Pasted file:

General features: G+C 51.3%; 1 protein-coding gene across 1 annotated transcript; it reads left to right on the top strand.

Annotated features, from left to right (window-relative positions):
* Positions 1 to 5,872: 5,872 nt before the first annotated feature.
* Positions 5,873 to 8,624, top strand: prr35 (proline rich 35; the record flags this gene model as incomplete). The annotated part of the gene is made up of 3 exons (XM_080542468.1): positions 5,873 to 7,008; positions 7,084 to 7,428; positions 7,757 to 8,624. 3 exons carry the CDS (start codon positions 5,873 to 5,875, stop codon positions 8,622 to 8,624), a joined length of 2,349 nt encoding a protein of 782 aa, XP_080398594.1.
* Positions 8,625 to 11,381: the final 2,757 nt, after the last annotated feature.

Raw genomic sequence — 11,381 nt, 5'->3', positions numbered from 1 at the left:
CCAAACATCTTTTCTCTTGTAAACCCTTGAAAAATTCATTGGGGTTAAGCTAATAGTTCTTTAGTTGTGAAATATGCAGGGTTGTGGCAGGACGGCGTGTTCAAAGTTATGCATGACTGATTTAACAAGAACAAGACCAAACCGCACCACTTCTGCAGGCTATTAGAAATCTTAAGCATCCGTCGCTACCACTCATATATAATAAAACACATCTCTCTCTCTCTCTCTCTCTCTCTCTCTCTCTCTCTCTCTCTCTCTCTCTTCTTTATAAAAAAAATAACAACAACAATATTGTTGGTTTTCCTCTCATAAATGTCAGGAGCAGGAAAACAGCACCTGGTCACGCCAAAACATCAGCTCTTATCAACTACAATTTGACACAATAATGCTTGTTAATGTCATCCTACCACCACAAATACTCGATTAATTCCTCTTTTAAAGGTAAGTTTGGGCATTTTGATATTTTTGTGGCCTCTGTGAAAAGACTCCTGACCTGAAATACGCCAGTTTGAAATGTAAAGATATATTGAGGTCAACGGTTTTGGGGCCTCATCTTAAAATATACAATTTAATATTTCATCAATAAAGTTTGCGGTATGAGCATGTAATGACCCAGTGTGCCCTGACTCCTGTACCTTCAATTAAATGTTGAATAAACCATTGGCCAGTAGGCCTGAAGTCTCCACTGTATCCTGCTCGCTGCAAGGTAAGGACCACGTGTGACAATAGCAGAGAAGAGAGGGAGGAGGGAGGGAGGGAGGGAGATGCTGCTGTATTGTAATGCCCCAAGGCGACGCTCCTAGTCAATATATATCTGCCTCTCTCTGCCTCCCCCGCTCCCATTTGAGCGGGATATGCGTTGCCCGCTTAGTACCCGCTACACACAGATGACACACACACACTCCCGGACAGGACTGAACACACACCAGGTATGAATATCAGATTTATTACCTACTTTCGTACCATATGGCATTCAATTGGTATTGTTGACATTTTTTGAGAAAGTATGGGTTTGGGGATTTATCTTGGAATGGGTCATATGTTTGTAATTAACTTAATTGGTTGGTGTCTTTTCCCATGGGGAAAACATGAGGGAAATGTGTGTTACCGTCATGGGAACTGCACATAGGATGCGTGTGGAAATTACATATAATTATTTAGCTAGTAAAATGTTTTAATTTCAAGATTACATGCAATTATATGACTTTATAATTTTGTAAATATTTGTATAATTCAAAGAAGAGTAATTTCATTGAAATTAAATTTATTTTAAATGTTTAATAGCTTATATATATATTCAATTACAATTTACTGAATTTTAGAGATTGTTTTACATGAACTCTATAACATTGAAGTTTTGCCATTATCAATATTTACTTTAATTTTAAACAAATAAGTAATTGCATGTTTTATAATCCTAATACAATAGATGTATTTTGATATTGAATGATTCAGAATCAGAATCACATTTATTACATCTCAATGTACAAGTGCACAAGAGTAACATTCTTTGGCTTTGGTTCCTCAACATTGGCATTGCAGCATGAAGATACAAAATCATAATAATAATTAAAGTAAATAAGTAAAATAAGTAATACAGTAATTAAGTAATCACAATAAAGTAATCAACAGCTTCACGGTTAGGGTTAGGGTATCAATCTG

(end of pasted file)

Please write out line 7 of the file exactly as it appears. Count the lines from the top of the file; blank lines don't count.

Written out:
CCAAACATCTTTTCTCTTGTAAACCCTTGAAAAATTCATTGGGGTTAAGCTAATAGTTCTTTAGTTGTGAAATATGCAGGGTTGTGGCAGGACGGCGTGTTCAAAGTTATGCATGACTGATTTAACAAGAACAAGACCAAACCGCACCACTTCTGCAGGCTATTAGAAATCTTAAGCATCCGTCGCTACCACTCATATATAATAAAACACATCTCTCTCTCTCTCTCTCTCTCTCTCTCTCTCTCTCTCTCTCTCTCTCTCTTCTTTATAAAAAAAATAACAACAACAATATTGTTGGTTTTCCTCTCATAAATGTCAGGAGCAGGAAAACAGCACCTGGTCACGCCAAAACATCAGCTCTTATCAACTACAATTTGACACAATAATGCTTGTTAATGTCATCCTACCACCACAAATACTCGATTAATTCCTCTTTTAAAGGTAAGTTTGGGCATTTTGATATTTTTGTGGCCTCTGTGAAAAGACTCCTGACCTGAAATACGCCAGTTTGAAATGTAAAGATATATTGAGGTCAACGGTTTTGGGGCCTCATCTTAAAATATACAATTTAATATTTCATCAATAAAGTTTGCGGTATGAGCATGTAATGACCCAGTGTGCCCTGACTCCTGTACCTTCAATTAAATGTTGAATAAACCATTGGCCAGTAGGCCTGAAGTCTCCACTGTATCCTGCTCGCTGCAAGGTAAGGACCACGTGTGACAATAGCAGAGAAGAGAGGGAGGAGGGAGGGAGGGAGGGAGATGCTGCTGTATTGTAATGCCCCAAGGCGACGCTCCTAGTCAATATATATCTGCCTCTCTCTGCCTCCCCCGCTCCCATTTGAGCGGGATATGCGTTGCCCGCTTAGTACCCGCTACACACAGATGACACACACACACTCCCGGACAGGACTGAACACACACCAGGTATGAATATCAGATTTATTACCTACTTTCGTACCATATGGCATTCAATTGGTATTGTTGACATTTTTTGAGAAAGTATGGGTTTGGGGATTTATCTTGGAATGGGTCATATGTTTGTAATTAACTTAATTGGTTGGTGTCTTTTCCCATGGGGAAAACATGAGGGAAATGTGTGTTACCGTCATGGGAACTGCACATAGGATGCGTGTGGAAATTACATATAATTATTTAGCTAGTAAAATGTTTTAATTTCAAGATTACATGCAATTATATGACTTTATAATTTTGTAAATATTTGTATAATTCAAAGAAGAGTAATTTCATTGAAATTAAATTTATTTTAAATGTTTAATAGCTTATATATATATTCAATTACAATTTACTGAATTTTAGAGATTGTTTTACATGAACTCTATAACATTGAAGTTTTGCCATTATCAATATTTACTTTAATTTTAAACAAATAAGTAATTGCATGTTTTATAATCCTAATACAATAGATGTATTTTGATATTGAATGATTCAGAATCAGAATCACATTTATTACATCTCAATGTACAAGTGCACAAGAGTAACATTCTTTGGCTTTGGTTCCTCAACATTGGCATTGCAGCATGAAGATACAAAATCATAATAATAATTAAAGTAAATAAGTAAAATAAGTAATACAGTAATTAAGTAATCACAATAAAGTAATCAACAGCTTCACGGTTAGGGTTAGGGTATCAATCTG